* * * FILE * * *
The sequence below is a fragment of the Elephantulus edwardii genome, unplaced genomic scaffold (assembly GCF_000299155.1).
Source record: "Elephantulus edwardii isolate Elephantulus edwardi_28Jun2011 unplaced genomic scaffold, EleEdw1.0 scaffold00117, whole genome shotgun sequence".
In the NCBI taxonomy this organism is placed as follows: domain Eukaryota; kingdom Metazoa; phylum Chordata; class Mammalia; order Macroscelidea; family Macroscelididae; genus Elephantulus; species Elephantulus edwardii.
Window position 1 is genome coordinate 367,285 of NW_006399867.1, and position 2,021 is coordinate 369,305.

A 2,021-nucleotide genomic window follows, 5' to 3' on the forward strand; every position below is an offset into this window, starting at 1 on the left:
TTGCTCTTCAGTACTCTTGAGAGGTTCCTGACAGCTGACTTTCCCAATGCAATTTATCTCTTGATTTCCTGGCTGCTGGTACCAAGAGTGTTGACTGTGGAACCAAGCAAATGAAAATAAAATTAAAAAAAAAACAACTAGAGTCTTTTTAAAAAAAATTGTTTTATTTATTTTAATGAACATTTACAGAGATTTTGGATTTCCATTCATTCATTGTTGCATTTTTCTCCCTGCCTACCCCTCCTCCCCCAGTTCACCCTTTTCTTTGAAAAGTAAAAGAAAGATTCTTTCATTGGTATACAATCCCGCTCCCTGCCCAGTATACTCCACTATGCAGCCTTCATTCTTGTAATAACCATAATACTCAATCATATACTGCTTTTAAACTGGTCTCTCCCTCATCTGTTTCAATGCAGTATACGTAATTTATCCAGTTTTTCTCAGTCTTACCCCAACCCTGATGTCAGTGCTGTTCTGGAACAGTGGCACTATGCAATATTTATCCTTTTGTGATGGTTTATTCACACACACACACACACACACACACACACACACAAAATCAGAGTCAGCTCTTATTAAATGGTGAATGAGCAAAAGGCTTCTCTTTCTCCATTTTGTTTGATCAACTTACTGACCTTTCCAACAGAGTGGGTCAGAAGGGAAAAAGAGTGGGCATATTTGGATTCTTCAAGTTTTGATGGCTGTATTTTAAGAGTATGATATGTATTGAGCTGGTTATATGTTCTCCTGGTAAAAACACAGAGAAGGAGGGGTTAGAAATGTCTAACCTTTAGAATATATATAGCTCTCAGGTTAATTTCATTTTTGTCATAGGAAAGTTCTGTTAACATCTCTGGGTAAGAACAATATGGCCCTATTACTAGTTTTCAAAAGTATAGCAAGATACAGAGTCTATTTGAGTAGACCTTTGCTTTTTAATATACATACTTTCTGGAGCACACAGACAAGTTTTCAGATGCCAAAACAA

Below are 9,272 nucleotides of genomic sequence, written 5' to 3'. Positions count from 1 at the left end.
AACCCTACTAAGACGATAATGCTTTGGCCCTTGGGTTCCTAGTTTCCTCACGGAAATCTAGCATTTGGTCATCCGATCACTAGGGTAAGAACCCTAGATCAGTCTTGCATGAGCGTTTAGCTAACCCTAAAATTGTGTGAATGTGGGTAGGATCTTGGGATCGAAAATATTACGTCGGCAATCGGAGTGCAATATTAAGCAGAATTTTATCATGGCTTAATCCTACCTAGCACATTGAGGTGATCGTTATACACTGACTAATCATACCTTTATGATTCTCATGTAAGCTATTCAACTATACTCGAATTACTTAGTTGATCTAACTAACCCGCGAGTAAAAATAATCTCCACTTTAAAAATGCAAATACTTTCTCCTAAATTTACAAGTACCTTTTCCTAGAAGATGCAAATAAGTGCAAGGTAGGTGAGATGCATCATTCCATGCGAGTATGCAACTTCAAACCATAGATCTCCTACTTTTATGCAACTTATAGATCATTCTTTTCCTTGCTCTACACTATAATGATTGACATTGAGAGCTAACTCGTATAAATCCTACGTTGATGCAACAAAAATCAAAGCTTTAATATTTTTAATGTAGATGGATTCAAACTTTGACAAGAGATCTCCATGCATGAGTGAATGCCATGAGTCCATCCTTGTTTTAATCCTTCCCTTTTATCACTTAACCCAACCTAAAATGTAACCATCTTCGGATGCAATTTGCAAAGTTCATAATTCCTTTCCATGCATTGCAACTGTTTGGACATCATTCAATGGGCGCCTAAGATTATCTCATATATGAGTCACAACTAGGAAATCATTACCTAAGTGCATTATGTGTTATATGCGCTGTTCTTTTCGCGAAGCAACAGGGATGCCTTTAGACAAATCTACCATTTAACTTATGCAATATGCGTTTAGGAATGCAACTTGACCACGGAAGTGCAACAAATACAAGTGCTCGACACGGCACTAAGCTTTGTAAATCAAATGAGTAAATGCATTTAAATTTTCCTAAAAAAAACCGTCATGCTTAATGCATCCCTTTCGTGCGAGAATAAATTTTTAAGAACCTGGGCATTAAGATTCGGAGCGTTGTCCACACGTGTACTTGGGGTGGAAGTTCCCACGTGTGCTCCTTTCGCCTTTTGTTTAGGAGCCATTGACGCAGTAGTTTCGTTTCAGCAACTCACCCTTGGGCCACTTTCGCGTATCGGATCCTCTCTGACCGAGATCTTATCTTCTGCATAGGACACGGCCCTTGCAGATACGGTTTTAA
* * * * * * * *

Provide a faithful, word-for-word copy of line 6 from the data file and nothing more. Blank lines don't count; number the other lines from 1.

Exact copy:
TTGCTCTTCAGTACTCTTGAGAGGTTCCTGACAGCTGACTTTCCCAATGCAATTTATCTCTTGATTTCCTGGCTGCTGGTACCAAGAGTGTTGACTGTGGAACCAAGCAAATGAAAATAAAATTAAAAAAAAAACAACTAGAGTCTTTTTAAAAAAAATTGTTTTATTTATTTTAATGAACATTTACAGAGATTTTGGATTTCCATTCATTCATTGTTGCATTTTTCTCCCTGCCTACCCCTCCTCCCCCAGTTCACCCTTTTCTTTGAAAAGTAAAAGAAAGATTCTTTCATTGGTATACAATCCCGCTCCCTGCCCAGTATACTCCACTATGCAGCCTTCATTCTTGTAATAACCATAATACTCAATCATATACTGCTTTTAAACTGGTCTCTCCCTCATCTGTTTCAATGCAGTATACGTAATTTATCCAGTTTTTCTCAGTCTTACCCCAACCCTGATGTCAGTGCTGTTCTGGAACAGTGGCACTATGCAATATTTATCCTTTTGTGATGGTTTATTCACACACACACACACACACACACACACACACACAAAATCAGAGTCAGCTCTTATTAAATGGTGAATGAGCAAAAGGCTTCTCTTTCTCCATTTTGTTTGATCAACTTACTGACCTTTCCAACAGAGTGGGTCAGAAGGGAAAAAGAGTGGGCATATTTGGATTCTTCAAGTTTTGATGGCTGTATTTTAAGAGTATGATATGTATTGAGCTGGTTATATGTTCTCCTGGTAAAAACACAGAGAAGGAGGGGTTAGAAATGTCTAACCTTTAGAATATATATAGCTCTCAGGTTAATTTCATTTTTGTCATAGGAAAGTTCTGTTAACATCTCTGGGTAAGAACAATATGGCCCTATTACTAGTTTTCAAAAGTATAGCAAGATACAGAGTCTATTTGAGTAGACCTTTGCTTTTTAATATACATACTTTCTGGAGCACACAGACAAGTTTTCAGATGCCAAAACAA